Design: The word 'Excelsior' means 'even higher,' and is here represented by a figure wearing an antiquated style of dress (doublet, hose and cape) standing exultantly, plumed hat in one hand and a battle-standard in the other, at the high point of what looks like the stockade walls of a fortress, with the rays of the rising sun in the background. Probably this scene is meant to recall the defence of Fort McHenry in 1812, when the fort withstood overnight bombardment by British mortar-ships during the War of Independence, giving rise to a celebratory poem written in 1814 which eventually (in 1931) became the national anthem of the U.S.A. ('Oh say, can you see, by the dawn's early light / What so proudly we hailed at the twilight's last gleaming?' etc.) The label name is unusual in that it sits on a downward-curving baseline (see also the Princess label). The imprinting is done in a robust letterpress font of the 'Rotunda' family (a Spanish version of Gothic with rounded forms) called Abbey Text.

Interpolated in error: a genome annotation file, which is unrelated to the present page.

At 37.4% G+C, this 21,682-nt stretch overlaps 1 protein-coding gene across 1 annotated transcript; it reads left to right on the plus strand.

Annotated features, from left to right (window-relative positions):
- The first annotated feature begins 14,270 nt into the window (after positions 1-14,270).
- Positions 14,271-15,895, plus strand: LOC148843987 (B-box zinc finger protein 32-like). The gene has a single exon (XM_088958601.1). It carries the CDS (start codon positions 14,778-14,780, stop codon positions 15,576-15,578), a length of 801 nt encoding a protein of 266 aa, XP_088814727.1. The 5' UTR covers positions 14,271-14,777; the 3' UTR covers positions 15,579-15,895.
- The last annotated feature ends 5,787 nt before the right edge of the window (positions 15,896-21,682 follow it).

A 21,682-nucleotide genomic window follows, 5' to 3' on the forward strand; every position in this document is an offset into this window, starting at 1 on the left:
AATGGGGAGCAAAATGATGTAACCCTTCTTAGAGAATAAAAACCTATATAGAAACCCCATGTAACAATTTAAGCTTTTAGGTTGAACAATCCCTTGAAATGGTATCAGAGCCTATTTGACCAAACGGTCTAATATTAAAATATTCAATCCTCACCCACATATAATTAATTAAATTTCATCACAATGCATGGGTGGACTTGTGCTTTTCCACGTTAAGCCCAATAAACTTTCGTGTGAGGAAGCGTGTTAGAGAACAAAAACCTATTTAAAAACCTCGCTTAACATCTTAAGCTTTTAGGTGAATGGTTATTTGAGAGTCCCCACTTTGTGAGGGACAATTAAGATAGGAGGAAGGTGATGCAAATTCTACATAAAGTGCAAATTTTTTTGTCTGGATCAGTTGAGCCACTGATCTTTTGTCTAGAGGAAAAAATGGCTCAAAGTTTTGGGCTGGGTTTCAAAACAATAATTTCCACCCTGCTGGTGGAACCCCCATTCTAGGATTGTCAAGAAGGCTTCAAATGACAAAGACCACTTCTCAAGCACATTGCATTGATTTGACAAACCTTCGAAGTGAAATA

History: The International Record Company of Auburn, New York, whose name appears in tiny letters at the foot, began in 1905 to manufacture and distribute several record labels (Excelsior being one) in contravention of copyrights held by Columbia, who forced them out of business in 1907. Label scan courtesy of collector Ken Hagelthorn of the U.S.A.